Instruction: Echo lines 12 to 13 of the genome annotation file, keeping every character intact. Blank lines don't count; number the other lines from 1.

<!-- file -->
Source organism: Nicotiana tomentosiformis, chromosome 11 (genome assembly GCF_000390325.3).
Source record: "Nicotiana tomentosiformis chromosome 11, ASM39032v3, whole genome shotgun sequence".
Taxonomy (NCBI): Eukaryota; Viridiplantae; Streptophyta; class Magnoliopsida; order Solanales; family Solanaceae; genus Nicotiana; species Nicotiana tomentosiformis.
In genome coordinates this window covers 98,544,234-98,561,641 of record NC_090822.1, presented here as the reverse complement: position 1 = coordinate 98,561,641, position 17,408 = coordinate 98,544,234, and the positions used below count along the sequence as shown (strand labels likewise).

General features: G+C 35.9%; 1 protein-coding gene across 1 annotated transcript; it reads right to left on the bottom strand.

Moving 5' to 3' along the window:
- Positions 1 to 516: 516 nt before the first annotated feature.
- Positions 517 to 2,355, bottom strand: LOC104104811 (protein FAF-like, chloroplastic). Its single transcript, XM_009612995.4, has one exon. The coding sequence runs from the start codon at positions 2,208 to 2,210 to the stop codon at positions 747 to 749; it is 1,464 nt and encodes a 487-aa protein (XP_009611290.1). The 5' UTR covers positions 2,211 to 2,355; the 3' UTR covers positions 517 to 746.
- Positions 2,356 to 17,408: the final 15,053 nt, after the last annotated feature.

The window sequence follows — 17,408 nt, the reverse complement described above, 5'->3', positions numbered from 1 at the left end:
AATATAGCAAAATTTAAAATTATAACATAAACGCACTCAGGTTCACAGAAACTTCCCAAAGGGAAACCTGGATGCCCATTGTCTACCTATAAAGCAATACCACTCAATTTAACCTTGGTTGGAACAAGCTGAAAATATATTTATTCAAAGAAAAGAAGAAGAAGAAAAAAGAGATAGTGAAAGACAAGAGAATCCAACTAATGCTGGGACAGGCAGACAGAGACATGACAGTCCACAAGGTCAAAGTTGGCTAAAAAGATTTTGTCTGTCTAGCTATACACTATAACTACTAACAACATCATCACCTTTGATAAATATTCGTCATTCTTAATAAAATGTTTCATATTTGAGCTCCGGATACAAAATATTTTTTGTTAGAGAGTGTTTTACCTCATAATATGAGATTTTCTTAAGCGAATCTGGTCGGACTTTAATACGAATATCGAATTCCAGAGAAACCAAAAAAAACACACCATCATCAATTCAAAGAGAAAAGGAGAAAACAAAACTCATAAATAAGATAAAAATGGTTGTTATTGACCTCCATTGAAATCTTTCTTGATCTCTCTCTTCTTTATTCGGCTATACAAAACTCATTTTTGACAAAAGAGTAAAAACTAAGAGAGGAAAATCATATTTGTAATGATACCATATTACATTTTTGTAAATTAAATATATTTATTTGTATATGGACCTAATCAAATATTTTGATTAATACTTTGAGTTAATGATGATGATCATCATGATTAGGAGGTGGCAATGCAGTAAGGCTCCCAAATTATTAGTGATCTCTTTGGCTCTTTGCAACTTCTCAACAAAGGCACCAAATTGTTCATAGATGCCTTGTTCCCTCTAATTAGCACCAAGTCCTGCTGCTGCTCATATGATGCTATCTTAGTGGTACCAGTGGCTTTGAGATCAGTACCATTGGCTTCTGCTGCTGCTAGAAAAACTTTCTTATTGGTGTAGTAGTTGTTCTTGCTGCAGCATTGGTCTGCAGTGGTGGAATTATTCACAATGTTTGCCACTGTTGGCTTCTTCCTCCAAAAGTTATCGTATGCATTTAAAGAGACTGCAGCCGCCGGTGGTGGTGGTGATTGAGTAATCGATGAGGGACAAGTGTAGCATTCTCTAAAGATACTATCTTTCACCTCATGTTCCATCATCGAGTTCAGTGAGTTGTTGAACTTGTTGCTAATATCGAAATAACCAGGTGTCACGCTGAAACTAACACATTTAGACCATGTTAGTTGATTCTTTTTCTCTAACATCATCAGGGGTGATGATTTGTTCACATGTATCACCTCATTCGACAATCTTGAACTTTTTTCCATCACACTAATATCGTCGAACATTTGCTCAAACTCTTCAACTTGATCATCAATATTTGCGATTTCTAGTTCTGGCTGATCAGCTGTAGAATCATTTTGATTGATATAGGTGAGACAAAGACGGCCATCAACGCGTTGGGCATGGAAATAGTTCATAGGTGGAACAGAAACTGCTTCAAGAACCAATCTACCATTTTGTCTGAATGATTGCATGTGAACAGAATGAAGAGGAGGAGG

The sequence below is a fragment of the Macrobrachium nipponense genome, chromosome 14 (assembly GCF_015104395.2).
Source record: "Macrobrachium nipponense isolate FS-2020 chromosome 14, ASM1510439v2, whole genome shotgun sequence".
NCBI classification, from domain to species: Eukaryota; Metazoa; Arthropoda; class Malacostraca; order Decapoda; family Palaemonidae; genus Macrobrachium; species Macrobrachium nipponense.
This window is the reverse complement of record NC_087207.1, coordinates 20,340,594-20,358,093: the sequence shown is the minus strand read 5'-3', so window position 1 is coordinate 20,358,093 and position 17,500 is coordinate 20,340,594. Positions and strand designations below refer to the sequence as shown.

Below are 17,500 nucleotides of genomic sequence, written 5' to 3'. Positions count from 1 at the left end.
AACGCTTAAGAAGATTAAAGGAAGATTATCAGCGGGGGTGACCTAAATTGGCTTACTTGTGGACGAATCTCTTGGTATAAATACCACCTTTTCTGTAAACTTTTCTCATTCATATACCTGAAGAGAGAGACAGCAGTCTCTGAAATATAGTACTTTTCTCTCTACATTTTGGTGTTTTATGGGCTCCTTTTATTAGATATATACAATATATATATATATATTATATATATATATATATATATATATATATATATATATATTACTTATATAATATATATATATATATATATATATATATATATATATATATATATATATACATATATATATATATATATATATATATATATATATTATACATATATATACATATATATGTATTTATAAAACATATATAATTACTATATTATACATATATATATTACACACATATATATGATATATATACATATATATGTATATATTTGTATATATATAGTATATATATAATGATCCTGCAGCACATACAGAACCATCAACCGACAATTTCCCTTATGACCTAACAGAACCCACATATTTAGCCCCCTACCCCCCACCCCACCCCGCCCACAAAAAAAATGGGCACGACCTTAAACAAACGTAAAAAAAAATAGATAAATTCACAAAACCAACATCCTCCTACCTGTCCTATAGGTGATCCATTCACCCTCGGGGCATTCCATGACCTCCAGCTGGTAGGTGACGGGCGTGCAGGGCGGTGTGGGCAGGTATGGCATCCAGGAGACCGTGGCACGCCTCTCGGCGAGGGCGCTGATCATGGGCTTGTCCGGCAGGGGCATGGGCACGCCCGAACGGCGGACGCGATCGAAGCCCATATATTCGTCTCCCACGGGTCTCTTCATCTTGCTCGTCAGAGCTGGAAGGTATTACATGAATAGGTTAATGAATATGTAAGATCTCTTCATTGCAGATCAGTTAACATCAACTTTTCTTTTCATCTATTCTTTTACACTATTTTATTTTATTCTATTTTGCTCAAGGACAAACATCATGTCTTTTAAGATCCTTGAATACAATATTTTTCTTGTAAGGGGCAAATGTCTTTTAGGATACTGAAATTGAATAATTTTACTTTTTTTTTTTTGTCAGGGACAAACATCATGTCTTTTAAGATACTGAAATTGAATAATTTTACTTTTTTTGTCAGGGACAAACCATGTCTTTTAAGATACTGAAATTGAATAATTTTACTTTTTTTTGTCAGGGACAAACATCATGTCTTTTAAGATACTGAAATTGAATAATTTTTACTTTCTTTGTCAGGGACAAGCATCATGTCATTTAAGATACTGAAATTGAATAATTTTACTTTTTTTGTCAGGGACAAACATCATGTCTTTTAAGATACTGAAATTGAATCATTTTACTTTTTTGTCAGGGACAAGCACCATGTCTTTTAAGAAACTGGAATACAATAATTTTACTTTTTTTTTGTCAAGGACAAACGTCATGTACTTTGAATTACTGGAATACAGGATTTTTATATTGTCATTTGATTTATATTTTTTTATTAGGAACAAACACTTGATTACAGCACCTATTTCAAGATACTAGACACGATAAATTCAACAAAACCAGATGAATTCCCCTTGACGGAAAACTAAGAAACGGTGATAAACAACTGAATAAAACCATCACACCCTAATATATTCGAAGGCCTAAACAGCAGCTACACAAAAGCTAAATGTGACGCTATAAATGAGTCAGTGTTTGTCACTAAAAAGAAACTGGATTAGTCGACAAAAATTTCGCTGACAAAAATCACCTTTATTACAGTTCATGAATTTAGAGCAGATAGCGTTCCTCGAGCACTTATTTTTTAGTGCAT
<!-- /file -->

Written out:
The sequence below is a fragment of the Macrobrachium nipponense genome, chromosome 14 (assembly GCF_015104395.2).
Source record: "Macrobrachium nipponense isolate FS-2020 chromosome 14, ASM1510439v2, whole genome shotgun sequence".